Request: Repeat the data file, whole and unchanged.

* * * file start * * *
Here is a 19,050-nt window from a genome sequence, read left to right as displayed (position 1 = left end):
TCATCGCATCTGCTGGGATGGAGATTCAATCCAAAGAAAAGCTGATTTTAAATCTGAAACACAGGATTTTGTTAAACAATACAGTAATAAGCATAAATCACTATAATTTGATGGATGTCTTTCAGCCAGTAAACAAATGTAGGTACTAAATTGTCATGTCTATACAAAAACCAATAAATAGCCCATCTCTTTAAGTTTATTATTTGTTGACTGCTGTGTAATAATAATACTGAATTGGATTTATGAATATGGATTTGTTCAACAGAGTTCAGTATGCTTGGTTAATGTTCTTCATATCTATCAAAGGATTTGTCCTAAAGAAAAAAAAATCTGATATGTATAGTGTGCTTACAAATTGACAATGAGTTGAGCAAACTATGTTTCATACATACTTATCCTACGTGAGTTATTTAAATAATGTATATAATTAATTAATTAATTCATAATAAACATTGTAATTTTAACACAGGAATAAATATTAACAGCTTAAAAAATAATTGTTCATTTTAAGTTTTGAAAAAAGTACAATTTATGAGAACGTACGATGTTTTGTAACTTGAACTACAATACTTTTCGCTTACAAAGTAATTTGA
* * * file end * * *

Here is a 19,050-nt window from a genome sequence, read left to right as displayed (position 1 = left end):
TCATCGCATCTGCTGGGATGGAGATTCAATCCAAAGAAAAGCTGATTTTAAATCTGAAACACAGGATTTTGTTAAACAATACAGTAATAAGCATAAATCACTATAATTTGATGGATGTCTTTCAGCCAGTAAACAAATGTAGGTACTAAATTGTCATGTCTATACAAAAACCAATAAATAGCCCATCTCTTTAAGTTTATTATTTGTTGACTGCTGTGTAATAATAATACTGAATTGGATTTATGAATATGGATTTGTTCAACAGAGTTCAGTATGCTTGGTTAATGTTCTTCATATCTATCAAAGGATTTGTCCTAAAGAAAAAAAAATCTGATATGTATAGTGTGCTTACAAATTGACAATGAGTTGAGCAAACTATGTTTCATACATACTTATCCTACGTGAGTTATTTAAATAATGTATATAATTAATTAATTAATTCATAATAAACATTGTAATTTTAACACAGGAATAAATATTAACAGCTTAAAAAATAATTGTTCATTTTAAGTTTTGAAAAAAGTACAATTTATGAGAACGTACGATGTTTTGTAACTTGAACTACAATACTTTTCGCTTACAAAGTAATTTGA